Watching the preview for Doomsday Preppers on the National Geographic channel, I feared that RF’s predictions of a sandbag job would come true. Talk about trailer trash; the commercials practically screamed “CRAZY PEOPLE WITH GUNS, OMG!” When I finally sat down and watched the first episode I discovered that the show wasn’t quite as bad as I thought it would be . . .

“Reality” shows edit their raw material shows to highlight the less desirable or socially acceptable features of their subjects’ personalities. Jake Zweig’s “game face” and tantrums on Top Shot and Snooki’s mere existence on Jersey Shore are but two examples of “stars” manufactured in the editing room. To their credit, Preppers‘ producers hadn’t used the tricks of the trade to make the aspiring survivalists look extra crazy.

DP’s creators seemed to take a fairly balanced approach to the subject. For us, the subject isn’t whether or not the S will HTF. It’s guns.

For the most part I’m happy with the Preppers‘ producers’ portrayal of firearms and their use. They talked about “last resort” and “self defense” and showed some fairly safe training sessions. They made it very obvious that the DPs were willing to use guns to protect themselves—without suggesting that were looking to start any fights.

But that was mostly just talk. Once the DPs hit the range, it became pretty obvious that most of the subjects neglected their firearms training in favor of the other aspects of “prepping.” They were just showing off for the camera. One family even stored their firearm inside its case in a bug-out bag, rendering it virtually inaccessible in an emergency (instead of storing it in a locked yet easy-to-open safe).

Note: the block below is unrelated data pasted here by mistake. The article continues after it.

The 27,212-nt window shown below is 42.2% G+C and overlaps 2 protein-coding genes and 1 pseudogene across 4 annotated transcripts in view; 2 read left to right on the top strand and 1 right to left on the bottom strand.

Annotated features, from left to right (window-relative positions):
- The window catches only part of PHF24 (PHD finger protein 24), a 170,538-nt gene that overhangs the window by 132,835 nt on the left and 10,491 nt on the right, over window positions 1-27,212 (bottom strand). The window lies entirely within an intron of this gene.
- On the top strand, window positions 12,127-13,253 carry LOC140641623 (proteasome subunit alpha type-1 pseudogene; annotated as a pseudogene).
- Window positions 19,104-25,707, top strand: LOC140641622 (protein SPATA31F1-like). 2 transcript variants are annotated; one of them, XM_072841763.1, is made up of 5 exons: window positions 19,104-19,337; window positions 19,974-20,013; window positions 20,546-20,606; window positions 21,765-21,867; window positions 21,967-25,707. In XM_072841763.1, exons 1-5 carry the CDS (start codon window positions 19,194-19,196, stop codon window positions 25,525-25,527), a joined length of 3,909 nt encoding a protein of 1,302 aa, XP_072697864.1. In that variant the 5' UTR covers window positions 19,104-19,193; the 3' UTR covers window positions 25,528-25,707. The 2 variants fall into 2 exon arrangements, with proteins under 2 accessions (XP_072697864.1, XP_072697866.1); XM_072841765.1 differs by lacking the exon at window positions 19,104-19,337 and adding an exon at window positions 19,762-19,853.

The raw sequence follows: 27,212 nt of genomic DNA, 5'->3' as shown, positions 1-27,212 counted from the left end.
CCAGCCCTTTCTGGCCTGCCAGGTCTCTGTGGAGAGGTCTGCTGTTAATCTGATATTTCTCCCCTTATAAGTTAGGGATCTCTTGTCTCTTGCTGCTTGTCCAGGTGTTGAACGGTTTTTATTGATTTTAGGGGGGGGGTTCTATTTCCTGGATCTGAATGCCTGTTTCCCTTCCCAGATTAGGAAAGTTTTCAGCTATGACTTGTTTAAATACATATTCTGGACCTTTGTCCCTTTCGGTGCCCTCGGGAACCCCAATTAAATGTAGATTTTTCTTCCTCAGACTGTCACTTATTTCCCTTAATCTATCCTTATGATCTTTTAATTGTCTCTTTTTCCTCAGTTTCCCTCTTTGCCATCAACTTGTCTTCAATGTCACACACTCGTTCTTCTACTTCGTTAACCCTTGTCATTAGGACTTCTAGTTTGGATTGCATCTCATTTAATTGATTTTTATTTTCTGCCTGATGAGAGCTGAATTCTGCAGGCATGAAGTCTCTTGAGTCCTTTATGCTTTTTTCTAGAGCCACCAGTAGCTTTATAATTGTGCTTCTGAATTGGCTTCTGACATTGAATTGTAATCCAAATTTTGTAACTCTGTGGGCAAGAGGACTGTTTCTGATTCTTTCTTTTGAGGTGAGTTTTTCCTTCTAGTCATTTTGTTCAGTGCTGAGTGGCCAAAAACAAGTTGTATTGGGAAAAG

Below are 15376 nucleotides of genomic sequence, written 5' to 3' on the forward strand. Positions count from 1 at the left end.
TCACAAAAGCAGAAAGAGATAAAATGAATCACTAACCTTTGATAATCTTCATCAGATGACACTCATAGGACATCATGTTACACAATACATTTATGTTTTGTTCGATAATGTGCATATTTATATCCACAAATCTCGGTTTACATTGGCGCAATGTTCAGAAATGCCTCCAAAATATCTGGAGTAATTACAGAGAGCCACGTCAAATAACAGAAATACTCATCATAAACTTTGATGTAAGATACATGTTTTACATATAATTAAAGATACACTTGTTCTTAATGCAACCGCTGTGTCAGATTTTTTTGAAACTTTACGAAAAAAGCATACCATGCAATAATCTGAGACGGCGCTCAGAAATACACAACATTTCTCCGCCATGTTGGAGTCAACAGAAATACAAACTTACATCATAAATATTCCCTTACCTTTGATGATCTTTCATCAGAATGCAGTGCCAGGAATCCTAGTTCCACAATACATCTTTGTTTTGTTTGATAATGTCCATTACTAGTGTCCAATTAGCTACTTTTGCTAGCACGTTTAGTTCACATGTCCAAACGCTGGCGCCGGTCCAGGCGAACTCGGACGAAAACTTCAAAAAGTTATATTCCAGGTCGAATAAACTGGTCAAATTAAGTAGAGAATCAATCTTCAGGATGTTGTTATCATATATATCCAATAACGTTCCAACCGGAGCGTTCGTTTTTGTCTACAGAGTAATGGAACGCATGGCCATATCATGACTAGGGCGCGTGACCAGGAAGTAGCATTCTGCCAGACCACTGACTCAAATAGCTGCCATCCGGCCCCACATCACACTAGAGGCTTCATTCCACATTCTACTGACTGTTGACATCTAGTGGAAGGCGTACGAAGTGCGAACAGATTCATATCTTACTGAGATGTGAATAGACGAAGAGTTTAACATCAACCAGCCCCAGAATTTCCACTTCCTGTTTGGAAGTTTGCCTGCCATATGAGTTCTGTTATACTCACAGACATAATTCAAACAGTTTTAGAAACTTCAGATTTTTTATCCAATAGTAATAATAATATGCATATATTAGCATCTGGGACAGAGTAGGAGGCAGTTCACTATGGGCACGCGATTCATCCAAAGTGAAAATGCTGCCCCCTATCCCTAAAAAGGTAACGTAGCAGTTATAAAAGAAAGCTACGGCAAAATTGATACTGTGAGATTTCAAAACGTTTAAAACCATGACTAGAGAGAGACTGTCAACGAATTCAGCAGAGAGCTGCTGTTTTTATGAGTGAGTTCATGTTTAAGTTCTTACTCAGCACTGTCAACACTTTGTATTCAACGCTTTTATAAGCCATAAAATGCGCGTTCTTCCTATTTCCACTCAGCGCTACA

Take this family for example. It’s entirely possible that these women have never fired a DA/SA handgun before. But what’s more likely is that the producer of the show wanted some footage of “chicks with big guns” and asked them to fire it—despite not really being into that whole “gun” thing. To me, this girl’s expression is more “oh God, what am I doing” and less “hmm, gotta hit that target.”

In terms of things that go bang, NatGeo’s portrayal of Prepper people and their guns showed their subjects as level-headed and realistic people. There wasn’t one mention of “the blue helmets coming to take our guns.” Which is good for us, but bad for NatGeo. DP lacks the High School craziness and conflicts that more carefully scripted shows use to flypaper eyeballs.

The commercial for the episode three indicates that there’s tons more firearms-related footage to follow. Which is a bit strange as the next episode is entitled Back to the Stone Age [still above]. Anyway, despite the Valentine’s Day date, I’ll keep watching. I get the feeling that I’ll be part of a diminishing audience. Maybe they should have called Doomsday Preppers something more literate and played it more for scary laughs, like Waiting for Jake Zweig.

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21 Responses to NatGeo Doomsday Preppers Valentine’s Gift: “Back to the Stone Age”